Cults, Conspiracies, Secret Societies: The Straight Scoop on Freemasons, The Illuminati, Skull and Bones, Black Helicopters, The New World Order, and many, many more
By Arthur Goldwag
Here’s a tome from our vaults that seems fitting for our times.
Reality is a hard master for some, even for the brightest, and best educated, as Goldwag demonstrates in his most helpful introduction to very and less familiar fantastical beliefs. Some question his three broad classifications; however, they work well, for the most part. In any case, it’s the content that matters and his descriptions of everything noted in the 19th century-style title, and much more, is on the money. In certain instances, he skillfully weaves many related items together into lengthier and revealing histories—revealing in the sense you see how a kernel of truth becomes distorted, spreads, and grows until it is a lush, full field of corn. An example is his treatment of Area 51, Stealth Blimps, Majestic-12, Alien Abductions, and Divine Revelations that encompasses Groom Lake, current colonies on the Moon and Mars, Roswell, Barney and Betty Hill, Carl Jung, Gloria Lee, the Trilateral Commission, and the biggest bugaboo of them all, the omnipresent Illuminati—a 22-page head-spinning web of delusion.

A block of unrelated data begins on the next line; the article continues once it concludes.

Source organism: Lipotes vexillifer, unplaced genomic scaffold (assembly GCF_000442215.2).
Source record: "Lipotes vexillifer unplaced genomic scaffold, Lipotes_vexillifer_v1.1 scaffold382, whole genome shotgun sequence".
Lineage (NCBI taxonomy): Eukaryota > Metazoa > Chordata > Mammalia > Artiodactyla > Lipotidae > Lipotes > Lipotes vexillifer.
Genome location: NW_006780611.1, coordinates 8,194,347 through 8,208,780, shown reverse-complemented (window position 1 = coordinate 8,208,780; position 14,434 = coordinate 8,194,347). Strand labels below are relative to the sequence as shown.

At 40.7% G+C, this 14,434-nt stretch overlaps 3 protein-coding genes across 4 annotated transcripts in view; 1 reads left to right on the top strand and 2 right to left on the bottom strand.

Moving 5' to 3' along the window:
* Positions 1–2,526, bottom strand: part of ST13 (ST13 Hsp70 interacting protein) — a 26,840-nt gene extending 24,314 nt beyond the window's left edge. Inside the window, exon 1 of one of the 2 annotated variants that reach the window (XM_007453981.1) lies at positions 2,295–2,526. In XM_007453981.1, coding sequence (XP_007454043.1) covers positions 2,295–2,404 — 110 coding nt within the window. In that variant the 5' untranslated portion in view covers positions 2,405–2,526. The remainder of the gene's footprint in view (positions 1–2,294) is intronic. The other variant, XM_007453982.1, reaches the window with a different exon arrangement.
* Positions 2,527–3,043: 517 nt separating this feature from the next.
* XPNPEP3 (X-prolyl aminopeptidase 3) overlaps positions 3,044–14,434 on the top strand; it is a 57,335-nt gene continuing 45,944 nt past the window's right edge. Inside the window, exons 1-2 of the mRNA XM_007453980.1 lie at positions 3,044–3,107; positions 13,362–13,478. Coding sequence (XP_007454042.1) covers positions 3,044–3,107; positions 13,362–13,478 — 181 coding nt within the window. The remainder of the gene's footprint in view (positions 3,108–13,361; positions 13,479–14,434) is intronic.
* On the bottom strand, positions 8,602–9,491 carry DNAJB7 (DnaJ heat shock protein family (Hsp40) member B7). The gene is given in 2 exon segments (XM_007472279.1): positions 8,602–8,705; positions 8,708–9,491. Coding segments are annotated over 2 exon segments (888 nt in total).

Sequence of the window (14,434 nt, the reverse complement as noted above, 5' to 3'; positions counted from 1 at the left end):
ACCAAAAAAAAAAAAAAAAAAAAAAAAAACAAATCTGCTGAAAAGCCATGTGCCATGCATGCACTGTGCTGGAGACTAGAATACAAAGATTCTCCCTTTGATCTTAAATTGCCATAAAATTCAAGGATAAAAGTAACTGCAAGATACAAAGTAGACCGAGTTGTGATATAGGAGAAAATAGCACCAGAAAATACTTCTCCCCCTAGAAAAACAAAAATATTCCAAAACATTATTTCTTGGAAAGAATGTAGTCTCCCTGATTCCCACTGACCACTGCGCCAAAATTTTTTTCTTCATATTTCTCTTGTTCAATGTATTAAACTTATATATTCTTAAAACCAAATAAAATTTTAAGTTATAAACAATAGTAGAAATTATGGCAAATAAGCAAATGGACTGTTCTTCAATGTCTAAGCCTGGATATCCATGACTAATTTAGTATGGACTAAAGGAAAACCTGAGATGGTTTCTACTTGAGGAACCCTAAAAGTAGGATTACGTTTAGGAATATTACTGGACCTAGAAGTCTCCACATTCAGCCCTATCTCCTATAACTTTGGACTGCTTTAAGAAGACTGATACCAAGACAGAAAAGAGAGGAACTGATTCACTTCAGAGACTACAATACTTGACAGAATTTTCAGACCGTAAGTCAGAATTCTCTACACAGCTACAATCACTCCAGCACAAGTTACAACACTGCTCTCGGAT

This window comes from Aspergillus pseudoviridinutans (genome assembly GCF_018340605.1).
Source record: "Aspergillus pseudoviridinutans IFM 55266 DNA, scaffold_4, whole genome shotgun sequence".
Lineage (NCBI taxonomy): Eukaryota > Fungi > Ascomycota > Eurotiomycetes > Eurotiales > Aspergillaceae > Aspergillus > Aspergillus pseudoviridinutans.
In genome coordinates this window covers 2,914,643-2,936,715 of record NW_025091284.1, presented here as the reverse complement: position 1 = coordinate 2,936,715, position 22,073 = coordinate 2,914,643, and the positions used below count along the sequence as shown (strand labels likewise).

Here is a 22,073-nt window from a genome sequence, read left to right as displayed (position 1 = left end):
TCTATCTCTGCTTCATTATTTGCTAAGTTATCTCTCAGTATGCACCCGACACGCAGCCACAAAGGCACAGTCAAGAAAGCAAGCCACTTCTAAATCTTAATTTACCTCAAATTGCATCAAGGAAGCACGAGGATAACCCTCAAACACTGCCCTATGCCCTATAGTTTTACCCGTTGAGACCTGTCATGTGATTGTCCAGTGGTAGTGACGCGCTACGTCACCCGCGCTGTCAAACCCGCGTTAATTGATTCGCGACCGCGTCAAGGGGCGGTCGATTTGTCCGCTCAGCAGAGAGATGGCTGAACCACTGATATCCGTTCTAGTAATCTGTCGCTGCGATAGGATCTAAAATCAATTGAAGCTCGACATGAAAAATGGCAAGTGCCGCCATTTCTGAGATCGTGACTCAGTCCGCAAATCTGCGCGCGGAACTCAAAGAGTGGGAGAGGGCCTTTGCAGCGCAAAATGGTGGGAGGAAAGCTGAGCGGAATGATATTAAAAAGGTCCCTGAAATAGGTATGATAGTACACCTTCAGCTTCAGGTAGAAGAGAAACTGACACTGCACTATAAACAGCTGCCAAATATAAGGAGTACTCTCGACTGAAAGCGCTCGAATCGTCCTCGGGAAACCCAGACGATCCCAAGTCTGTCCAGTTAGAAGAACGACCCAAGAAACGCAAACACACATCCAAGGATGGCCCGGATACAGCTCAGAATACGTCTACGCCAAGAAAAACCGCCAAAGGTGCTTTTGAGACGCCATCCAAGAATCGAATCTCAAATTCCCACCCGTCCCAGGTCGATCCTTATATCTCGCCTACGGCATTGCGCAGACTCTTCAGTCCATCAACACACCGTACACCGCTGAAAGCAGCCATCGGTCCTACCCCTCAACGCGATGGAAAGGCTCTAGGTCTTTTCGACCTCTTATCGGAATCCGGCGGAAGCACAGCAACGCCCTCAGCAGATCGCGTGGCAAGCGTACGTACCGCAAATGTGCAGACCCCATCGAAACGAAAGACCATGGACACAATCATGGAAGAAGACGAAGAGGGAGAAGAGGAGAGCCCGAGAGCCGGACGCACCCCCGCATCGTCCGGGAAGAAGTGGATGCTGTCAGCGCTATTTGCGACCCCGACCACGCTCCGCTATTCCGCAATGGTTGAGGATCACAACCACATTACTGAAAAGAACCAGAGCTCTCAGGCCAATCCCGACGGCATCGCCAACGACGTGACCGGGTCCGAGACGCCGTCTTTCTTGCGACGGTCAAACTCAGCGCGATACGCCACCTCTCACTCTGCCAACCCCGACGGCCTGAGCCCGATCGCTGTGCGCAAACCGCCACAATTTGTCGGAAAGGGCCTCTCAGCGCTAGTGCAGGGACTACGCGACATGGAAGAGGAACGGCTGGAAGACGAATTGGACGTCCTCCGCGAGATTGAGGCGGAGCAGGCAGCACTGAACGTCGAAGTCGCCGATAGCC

If you shake your head in disbelief and wonder how people can possibly believe the above, or in any of the other cults, conspiracies, and secret goings Goldwag recounts, test yourself. Tune into an episode of a program running on the History Channel titled “Ancient Aliens,” featuring the thinking of what the announcer intones as Ancient Alien Theorists. You’ll find the show entertaining and seductive, and illustrative of how a fact can be morphed into what might strike you as a plausible alternative to actual historical fact, and scientific theories and conclusions. Particularly fascinating is the episode entitled “Aliens and the Founding Fathers,” wherein you learn of George Washington’s possible encounter with aliens (in addition to the Hessians) at Valley Forge, secret communications in Washington D.C.’s architecture and, indeed, in the layout of the city itself.
Or you might think currently of the conspiracies being spun during this most unusual of presidential elections. If you see nefarious goings on at every turn, with the Clintons, with Wall Street, with Congress, and on and on, well, perhaps you might pay even closer attention to the points made by Goldwag.
Goldwag also provides a useful general introduction, as well as prefaces to each of the book’s three sections that aid you in understanding who are susceptible to the scores of fantasies referenced. Perhaps you’ll find this personally revealing? w/c